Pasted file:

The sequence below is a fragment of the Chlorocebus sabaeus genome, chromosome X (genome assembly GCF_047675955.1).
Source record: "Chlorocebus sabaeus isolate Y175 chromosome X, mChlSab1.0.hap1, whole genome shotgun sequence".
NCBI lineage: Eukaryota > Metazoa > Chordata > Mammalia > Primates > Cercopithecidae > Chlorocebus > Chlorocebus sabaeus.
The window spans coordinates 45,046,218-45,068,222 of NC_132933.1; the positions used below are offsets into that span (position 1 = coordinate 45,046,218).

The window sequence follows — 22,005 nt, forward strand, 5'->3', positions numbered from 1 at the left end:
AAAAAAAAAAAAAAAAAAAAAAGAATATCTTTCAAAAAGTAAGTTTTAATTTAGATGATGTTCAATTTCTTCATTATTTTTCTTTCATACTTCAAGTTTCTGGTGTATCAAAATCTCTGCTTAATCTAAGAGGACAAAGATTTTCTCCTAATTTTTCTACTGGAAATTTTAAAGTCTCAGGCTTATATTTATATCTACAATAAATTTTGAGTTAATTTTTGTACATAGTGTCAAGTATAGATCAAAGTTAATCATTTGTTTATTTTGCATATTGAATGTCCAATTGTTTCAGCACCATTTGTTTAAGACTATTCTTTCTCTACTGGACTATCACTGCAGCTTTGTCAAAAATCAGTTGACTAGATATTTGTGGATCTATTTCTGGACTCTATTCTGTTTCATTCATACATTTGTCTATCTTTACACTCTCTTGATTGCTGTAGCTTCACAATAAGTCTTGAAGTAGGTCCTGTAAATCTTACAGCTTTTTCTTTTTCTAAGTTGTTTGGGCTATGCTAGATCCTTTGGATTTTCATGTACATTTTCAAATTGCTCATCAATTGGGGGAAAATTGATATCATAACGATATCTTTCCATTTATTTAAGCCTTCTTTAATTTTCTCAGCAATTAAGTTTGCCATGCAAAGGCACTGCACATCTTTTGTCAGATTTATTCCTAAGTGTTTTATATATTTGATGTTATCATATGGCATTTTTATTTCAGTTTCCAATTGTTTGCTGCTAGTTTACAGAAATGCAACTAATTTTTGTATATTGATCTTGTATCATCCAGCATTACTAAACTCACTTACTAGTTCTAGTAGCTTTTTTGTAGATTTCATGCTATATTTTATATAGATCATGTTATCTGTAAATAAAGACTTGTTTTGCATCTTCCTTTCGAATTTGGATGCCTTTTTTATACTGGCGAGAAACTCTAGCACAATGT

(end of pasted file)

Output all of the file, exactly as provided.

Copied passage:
The sequence below is a fragment of the Chlorocebus sabaeus genome, chromosome X (genome assembly GCF_047675955.1).
Source record: "Chlorocebus sabaeus isolate Y175 chromosome X, mChlSab1.0.hap1, whole genome shotgun sequence".
NCBI lineage: Eukaryota > Metazoa > Chordata > Mammalia > Primates > Cercopithecidae > Chlorocebus > Chlorocebus sabaeus.
The window spans coordinates 45,046,218-45,068,222 of NC_132933.1; the positions used below are offsets into that span (position 1 = coordinate 45,046,218).

The window sequence follows — 22,005 nt, forward strand, 5'->3', positions numbered from 1 at the left end:
AAAAAAAAAAAAAAAAAAAAAAGAATATCTTTCAAAAAGTAAGTTTTAATTTAGATGATGTTCAATTTCTTCATTATTTTTCTTTCATACTTCAAGTTTCTGGTGTATCAAAATCTCTGCTTAATCTAAGAGGACAAAGATTTTCTCCTAATTTTTCTACTGGAAATTTTAAAGTCTCAGGCTTATATTTATATCTACAATAAATTTTGAGTTAATTTTTGTACATAGTGTCAAGTATAGATCAAAGTTAATCATTTGTTTATTTTGCATATTGAATGTCCAATTGTTTCAGCACCATTTGTTTAAGACTATTCTTTCTCTACTGGACTATCACTGCAGCTTTGTCAAAAATCAGTTGACTAGATATTTGTGGATCTATTTCTGGACTCTATTCTGTTTCATTCATACATTTGTCTATCTTTACACTCTCTTGATTGCTGTAGCTTCACAATAAGTCTTGAAGTAGGTCCTGTAAATCTTACAGCTTTTTCTTTTTCTAAGTTGTTTGGGCTATGCTAGATCCTTTGGATTTTCATGTACATTTTCAAATTGCTCATCAATTGGGGGAAAATTGATATCATAACGATATCTTTCCATTTATTTAAGCCTTCTTTAATTTTCTCAGCAATTAAGTTTGCCATGCAAAGGCACTGCACATCTTTTGTCAGATTTATTCCTAAGTGTTTTATATATTTGATGTTATCATATGGCATTTTTATTTCAGTTTCCAATTGTTTGCTGCTAGTTTACAGAAATGCAACTAATTTTTGTATATTGATCTTGTATCATCCAGCATTACTAAACTCACTTACTAGTTCTAGTAGCTTTTTTGTAGATTTCATGCTATATTTTATATAGATCATGTTATCTGTAAATAAAGACTTGTTTTGCATCTTCCTTTCGAATTTGGATGCCTTTTTTATACTGGCGAGAAACTCTAGCACAATGT